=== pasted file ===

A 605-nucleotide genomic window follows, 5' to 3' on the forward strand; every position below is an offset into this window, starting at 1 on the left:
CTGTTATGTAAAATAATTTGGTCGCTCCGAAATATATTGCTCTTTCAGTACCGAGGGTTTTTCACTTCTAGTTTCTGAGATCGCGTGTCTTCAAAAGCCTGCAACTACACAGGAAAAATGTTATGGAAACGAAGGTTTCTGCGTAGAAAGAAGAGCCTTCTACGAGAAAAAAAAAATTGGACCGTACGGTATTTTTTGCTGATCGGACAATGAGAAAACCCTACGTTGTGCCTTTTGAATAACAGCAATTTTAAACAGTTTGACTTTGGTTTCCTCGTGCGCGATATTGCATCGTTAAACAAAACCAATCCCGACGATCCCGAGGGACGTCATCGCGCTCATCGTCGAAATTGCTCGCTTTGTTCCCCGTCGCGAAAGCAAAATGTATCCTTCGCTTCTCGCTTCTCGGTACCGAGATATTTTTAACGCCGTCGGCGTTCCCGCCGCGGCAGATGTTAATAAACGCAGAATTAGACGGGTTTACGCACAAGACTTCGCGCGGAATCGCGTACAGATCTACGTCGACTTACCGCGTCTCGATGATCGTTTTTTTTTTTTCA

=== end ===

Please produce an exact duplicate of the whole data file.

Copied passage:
A 605-nucleotide genomic window follows, 5' to 3' on the forward strand; every position below is an offset into this window, starting at 1 on the left:
CTGTTATGTAAAATAATTTGGTCGCTCCGAAATATATTGCTCTTTCAGTACCGAGGGTTTTTCACTTCTAGTTTCTGAGATCGCGTGTCTTCAAAAGCCTGCAACTACACAGGAAAAATGTTATGGAAACGAAGGTTTCTGCGTAGAAAGAAGAGCCTTCTACGAGAAAAAAAAAATTGGACCGTACGGTATTTTTTGCTGATCGGACAATGAGAAAACCCTACGTTGTGCCTTTTGAATAACAGCAATTTTAAACAGTTTGACTTTGGTTTCCTCGTGCGCGATATTGCATCGTTAAACAAAACCAATCCCGACGATCCCGAGGGACGTCATCGCGCTCATCGTCGAAATTGCTCGCTTTGTTCCCCGTCGCGAAAGCAAAATGTATCCTTCGCTTCTCGCTTCTCGGTACCGAGATATTTTTAACGCCGTCGGCGTTCCCGCCGCGGCAGATGTTAATAAACGCAGAATTAGACGGGTTTACGCACAAGACTTCGCGCGGAATCGCGTACAGATCTACGTCGACTTACCGCGTCTCGATGATCGTTTTTTTTTTTTCA